New start-ups are focusing on the web’s second gold rush applications. Often they are the brainchild of a technologist and have great back-end capabilities but the personality of a potato when it comes to the user interface.
Applications online, better known as application service providers (ASPs), are the hottest products on the web today. No more solutions in a box, no more outdated software, no more install, upgrade or version now you simply rent the application online, and the provider takes care of the rest.
It’s like renting a house versus owning one all the headaches of ownership and maintenance go away. Because there is no software to own, there is a significant reduction in software management costs and responsibilities on the user’s side. The numbers are astounding. The Gartner Group projects almost $23 billion in sales by 2003 in this category.
There’s only one problem there aren’t many good web applications out there. There are great ideas, but few are designed for the web or with a “customer-centric” approach. Many companies are migrating their off-the-shelf, offline software solutions to the web, but the same principles don’t necessarily apply. Granted good user interface (UI) design is good design, but conventions and attention spans are very different on the web. Personalization is possible, which a solution-in-a-box can’t provide. This is where the significance of user modeling (or, as it is known in the trade, human factors) comes in.
Industrial product design firms explore, analyze, dissect, and diagnose user needs in relation to things they need, do, and want in their everyday life. A great amount of psychological analysis and testing goes into how human beings think and feel, how they break things, what level of satisfaction they have when using things, etc.
As UI design specialists, Busse Design USA has observed a lack of consideration for user needs when applications are brought to the web. The intricacies of all the principles described above and the very tricky yet methodical approach to the psychology of the customer-centric experience are often overlooked. It is important to look at years of product design and understand how those human-factor practices can be applied to how people behave, think, and work on the new platform.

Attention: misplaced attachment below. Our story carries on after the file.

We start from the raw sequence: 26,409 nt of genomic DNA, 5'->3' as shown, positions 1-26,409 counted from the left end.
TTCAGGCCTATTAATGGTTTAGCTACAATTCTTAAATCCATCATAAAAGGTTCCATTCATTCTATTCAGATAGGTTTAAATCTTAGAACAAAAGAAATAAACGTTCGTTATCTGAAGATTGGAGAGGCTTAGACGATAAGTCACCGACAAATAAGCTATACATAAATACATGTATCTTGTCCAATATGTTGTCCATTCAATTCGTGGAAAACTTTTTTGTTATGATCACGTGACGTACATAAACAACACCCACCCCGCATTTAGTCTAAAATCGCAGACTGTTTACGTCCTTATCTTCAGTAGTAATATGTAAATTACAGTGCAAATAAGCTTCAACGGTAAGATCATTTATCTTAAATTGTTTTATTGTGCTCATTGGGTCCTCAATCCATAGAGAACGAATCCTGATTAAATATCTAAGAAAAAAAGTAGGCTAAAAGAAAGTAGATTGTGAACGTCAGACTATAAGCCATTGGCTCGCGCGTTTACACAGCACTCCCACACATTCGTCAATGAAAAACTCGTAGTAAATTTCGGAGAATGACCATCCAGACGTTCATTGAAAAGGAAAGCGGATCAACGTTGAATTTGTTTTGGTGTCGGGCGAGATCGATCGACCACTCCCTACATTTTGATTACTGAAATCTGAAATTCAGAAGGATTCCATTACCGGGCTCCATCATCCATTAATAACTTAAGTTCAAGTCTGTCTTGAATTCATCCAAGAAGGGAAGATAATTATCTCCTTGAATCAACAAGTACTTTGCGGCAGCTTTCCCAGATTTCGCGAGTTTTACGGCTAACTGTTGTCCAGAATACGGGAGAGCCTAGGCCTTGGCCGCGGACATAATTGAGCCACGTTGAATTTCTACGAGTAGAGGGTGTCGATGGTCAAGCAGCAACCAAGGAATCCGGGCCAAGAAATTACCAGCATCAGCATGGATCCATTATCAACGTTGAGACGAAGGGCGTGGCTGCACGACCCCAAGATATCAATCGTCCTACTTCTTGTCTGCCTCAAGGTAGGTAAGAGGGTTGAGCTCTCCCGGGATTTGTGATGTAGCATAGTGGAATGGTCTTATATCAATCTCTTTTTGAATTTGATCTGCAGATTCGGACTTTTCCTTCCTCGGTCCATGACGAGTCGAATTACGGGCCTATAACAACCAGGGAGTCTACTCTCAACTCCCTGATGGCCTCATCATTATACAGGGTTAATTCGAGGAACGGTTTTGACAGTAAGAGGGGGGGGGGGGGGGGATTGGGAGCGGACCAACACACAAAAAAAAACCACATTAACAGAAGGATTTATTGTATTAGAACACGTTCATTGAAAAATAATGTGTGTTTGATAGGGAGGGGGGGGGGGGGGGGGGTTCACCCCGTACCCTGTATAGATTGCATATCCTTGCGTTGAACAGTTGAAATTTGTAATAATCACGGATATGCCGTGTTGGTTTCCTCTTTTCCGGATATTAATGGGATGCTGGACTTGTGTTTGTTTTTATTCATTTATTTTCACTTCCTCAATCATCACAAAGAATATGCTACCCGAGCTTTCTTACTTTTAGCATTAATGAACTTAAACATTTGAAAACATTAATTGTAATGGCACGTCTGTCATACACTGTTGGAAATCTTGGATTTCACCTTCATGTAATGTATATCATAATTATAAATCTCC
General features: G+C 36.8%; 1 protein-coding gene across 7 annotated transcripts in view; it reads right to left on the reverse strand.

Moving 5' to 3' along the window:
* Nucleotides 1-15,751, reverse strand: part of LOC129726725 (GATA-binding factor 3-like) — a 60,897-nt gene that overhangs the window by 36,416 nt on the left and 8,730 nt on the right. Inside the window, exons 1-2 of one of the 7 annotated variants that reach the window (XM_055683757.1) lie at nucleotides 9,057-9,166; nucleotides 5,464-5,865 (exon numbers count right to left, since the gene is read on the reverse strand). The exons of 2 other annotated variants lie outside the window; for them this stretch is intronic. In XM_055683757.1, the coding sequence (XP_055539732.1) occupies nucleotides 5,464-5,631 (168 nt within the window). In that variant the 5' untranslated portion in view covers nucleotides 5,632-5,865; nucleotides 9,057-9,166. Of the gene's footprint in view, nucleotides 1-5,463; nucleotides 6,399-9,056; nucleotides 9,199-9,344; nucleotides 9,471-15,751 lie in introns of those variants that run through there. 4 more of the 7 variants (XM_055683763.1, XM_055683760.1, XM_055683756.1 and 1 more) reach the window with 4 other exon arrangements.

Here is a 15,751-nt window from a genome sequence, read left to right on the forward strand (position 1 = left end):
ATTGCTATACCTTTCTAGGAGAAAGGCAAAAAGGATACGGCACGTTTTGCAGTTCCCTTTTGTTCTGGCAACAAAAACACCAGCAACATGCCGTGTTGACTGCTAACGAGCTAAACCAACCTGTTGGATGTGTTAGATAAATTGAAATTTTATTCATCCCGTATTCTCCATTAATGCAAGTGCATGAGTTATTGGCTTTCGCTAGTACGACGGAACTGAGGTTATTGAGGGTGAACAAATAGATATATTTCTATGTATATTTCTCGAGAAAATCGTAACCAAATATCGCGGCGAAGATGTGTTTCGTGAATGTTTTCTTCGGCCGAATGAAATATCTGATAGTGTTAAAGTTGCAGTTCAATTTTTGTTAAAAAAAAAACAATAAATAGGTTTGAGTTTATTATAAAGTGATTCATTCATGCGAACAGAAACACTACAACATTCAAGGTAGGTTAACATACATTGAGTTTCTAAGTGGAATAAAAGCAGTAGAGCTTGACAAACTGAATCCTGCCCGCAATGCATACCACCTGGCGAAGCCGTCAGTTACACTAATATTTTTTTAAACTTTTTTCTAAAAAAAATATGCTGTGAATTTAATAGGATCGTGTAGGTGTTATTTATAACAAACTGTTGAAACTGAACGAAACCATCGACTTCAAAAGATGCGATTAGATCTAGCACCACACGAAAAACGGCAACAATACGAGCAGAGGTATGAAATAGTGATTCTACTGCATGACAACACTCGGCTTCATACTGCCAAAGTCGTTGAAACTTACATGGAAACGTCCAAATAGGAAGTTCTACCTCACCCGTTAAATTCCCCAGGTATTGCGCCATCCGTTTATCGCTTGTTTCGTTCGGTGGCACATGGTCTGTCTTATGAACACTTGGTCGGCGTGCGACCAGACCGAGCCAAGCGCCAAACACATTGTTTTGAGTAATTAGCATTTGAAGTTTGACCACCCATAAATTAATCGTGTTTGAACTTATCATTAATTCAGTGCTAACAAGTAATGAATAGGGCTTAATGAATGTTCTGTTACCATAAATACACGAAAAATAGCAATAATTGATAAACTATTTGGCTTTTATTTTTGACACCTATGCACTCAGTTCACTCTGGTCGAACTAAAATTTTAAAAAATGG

Applications can be a long row to hoe. Think of it 600 megabytes of info on a CD ROM. How does this product get reshaped for a shorter, easier web product? When offering a superior web application, there are many things to consider all the way down to the “nuance” of a triggered behavior.
- One of the most critical factors for creating a successful application is the focus on customer-centricity. Consider the “human” needs of the person using your product what does the customer want and need? This may sound easy, but we are talking about the psychology of how different personality types take different approaches to different types of products or services depending upon a variety of factors.
- Web applications require an inherent learning curve. Applications are designed to fulfill the customer’s needs and also to fill the company’s business-plan requirements. Cutting down on areas like F2F training and/or sales time or customer service time on the phone comes into play. Until the online application approach is the norm, customers are going to need assistance transferring to the online application. Therefore, a distance learning tutorial is highly recommended for a robust application.
- How does the psychology of a distance learning application differ from the primary application you are offering? Well, the answer is that it differs a lot. We find that with less-intensive applications, a full tutorial might not be necessary because the application itself is short and intuitive. Sometimes, a Flash demo does the job by utilizing an informational training “videotape” for those that are broadband-enabled. On the more-intensive applications, a full tutorial is needed to help users set up and make choices that best suit their company’s needs.
- Don’t forget to prototype deeper applications; test flow and functionality.
As history has shown us, “good design takes time.” Web application providers will get better at their execution as they get smarter about the analysis of human factors. And, ultimately, users will have a greater level of satisfaction.
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